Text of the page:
How to Tell if Upholstery Fabric Is on the Right Side
Upholstery fabrics usually measure between 54 and 60 inches wide and are rolled on round tubs by the manufacturer; shorter-width upholstery fabrics usually are rolled on square bolts. In some cases, you can tell the right side of upholstery fabric without much guesswork. For example, the image appears sharper on the right side than the wrong side. Certain fabrics, though, require closer examination to figure out which side should face up.
Make note of the fabric's right side based on how it's displayed on the bolt in the fabric store. Unlike apparel fabrics that must be turned right side out for display, upholstery fabrics usually come with the right side facing out. Ask the sales associate to pin a piece of paper to the fabric's wrong side or to mark it with a tailor's pencil or chalk.
Feel the fabric's surface. Typically, the right side feels smooth to the touch, or at least smoother than the wrong side. Lay the fabric on a table, turn up one corner and examine both sides for sheen -- the right side may appear shinier than the wrong side.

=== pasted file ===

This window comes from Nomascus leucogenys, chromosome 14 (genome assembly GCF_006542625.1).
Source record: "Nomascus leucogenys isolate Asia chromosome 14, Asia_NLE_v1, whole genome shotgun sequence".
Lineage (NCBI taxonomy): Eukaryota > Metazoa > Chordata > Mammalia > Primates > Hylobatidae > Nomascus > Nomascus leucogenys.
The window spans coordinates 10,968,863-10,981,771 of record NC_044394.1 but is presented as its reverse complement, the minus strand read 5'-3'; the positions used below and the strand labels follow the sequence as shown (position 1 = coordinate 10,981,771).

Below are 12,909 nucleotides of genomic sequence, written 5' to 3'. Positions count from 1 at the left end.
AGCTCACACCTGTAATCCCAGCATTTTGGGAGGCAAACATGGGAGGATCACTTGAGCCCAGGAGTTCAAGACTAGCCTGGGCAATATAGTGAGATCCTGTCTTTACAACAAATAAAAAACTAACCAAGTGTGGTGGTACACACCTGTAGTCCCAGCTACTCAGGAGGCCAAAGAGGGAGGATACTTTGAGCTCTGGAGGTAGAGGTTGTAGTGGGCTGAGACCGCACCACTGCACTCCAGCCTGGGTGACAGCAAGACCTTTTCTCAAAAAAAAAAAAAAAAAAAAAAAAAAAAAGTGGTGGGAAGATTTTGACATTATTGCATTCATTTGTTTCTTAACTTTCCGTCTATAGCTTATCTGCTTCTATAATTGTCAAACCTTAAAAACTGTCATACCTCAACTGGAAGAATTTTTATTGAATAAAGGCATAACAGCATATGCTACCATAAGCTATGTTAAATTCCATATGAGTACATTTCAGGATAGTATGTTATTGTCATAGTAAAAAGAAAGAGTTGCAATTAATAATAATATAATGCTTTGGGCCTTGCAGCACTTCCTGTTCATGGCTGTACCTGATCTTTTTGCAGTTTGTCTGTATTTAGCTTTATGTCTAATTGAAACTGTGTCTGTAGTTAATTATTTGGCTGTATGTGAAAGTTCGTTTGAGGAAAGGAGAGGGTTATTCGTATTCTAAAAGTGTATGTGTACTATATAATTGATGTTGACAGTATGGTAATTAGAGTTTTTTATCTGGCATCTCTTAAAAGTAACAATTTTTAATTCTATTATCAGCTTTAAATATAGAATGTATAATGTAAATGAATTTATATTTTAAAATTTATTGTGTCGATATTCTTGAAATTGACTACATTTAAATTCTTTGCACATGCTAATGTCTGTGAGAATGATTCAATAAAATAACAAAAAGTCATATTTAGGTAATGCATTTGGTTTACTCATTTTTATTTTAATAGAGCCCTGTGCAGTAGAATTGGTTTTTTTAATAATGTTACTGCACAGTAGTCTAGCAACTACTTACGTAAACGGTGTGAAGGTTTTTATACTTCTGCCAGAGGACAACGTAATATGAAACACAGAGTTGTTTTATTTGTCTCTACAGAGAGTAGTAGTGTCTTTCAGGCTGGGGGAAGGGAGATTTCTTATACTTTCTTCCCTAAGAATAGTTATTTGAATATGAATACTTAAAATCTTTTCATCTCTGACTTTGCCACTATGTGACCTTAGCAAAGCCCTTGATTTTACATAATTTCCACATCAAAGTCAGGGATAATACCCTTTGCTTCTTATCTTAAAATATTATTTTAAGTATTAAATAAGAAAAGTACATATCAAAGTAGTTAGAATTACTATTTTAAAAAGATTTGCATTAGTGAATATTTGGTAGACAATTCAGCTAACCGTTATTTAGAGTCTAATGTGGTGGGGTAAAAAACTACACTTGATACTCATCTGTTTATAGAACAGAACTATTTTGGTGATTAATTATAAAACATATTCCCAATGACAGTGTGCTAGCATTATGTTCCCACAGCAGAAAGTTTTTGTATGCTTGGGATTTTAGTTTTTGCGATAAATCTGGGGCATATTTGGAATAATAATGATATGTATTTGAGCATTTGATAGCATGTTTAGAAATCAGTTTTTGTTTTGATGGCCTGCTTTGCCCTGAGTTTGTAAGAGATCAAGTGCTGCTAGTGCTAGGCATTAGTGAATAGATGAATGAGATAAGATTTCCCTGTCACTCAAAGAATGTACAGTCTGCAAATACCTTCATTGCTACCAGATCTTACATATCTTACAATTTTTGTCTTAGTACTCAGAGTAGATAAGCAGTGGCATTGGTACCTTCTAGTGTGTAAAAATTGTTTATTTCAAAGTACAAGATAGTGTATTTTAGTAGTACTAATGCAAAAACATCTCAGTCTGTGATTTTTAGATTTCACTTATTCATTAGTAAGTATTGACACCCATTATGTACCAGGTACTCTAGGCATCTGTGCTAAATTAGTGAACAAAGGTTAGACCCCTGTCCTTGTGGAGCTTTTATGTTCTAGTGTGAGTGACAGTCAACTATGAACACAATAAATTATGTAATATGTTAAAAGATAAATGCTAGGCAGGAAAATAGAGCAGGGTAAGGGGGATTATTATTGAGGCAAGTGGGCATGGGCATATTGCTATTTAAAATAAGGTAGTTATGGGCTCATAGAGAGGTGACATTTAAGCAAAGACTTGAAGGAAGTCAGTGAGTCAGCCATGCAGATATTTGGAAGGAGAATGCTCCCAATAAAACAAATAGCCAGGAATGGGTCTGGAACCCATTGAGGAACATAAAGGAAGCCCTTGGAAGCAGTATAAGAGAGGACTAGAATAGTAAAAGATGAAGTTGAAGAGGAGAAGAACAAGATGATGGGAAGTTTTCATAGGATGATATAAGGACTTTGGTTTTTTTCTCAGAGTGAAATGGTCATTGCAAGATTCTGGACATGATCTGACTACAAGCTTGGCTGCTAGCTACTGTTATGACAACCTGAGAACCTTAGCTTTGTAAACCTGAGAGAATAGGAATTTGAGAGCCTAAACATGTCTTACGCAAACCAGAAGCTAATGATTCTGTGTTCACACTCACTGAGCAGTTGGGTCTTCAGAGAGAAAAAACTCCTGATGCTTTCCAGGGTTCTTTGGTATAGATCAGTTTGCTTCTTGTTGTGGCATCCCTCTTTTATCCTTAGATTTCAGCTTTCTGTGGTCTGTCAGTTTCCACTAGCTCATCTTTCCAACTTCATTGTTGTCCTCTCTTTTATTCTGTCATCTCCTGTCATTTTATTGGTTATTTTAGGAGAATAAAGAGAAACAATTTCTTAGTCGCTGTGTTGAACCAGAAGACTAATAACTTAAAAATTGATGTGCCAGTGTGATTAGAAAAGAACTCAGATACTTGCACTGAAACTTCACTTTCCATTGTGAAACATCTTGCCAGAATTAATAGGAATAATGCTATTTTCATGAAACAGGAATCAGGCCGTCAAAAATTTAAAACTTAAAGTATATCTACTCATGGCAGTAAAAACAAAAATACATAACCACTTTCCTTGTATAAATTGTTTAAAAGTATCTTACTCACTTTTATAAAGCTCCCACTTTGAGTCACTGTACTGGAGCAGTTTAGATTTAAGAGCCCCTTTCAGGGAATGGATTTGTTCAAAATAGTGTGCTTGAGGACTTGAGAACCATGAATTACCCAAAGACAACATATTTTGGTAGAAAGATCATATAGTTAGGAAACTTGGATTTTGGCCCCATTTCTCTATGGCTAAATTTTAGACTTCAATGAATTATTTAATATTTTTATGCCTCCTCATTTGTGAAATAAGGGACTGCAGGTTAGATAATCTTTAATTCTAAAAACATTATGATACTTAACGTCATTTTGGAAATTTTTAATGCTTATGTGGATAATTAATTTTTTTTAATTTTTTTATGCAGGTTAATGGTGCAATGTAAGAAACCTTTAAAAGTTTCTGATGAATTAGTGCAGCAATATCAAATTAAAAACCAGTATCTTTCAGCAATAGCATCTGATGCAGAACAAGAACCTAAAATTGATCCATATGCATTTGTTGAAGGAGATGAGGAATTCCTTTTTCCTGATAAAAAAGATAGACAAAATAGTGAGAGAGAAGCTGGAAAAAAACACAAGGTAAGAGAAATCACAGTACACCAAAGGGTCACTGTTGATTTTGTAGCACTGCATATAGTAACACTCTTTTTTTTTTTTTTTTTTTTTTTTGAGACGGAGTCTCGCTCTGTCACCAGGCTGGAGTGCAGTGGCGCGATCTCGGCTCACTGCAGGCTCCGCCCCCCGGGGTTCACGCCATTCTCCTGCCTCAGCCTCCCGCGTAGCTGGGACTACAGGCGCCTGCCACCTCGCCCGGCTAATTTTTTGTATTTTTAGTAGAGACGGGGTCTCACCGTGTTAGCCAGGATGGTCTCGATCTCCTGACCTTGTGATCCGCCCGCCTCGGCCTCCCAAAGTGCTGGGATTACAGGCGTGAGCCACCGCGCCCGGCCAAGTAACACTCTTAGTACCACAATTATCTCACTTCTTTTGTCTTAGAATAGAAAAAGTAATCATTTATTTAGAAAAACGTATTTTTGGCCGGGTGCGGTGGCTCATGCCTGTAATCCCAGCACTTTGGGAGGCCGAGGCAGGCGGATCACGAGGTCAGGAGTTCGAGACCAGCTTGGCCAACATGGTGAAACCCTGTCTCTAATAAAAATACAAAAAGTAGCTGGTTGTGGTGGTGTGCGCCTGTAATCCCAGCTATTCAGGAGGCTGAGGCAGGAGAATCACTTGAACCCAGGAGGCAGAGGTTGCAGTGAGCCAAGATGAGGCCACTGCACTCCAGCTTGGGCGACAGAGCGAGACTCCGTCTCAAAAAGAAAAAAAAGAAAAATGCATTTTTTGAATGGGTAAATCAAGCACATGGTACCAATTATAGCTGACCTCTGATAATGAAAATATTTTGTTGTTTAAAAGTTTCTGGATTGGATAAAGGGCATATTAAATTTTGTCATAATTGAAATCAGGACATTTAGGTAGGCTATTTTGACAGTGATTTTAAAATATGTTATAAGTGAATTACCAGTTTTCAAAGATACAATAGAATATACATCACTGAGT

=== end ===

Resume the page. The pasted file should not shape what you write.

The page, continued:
Examine the edge of the fabric, commonly referred to as the selvage, especially on monochromatic fabrics without distinct right and wrong sides. Often, the wrong side of the selvage looks and feels rough, has less of a sheen than the right side selvage, meaning it looks dull, and shows a loose weave or other imperfections.
In some cases, you may be able to see and feel tiny holes along the selvage; these are made by the machine that holds the textile in place during manufacturing. Normally, the holes pucker up on the right side and feel smooth on the wrong side. Once you wash the fabric, however, these holes become invisible.
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- You won't be able to tell the right and wrong sides of some fabrics, such as some monochromatic, close-weave cottons. When such is the case, it doesn't matter which side you choose to use as the right side.
Maya Black has been covering business, food, travel, cultural topics and decorating since 1992. She has bachelor's degree in art and a master's degree in cultural studies from University of Texas, a culinary arts certificate and a real estate license. Her articles appear in magazines such as Virginia Living and Albemarle.
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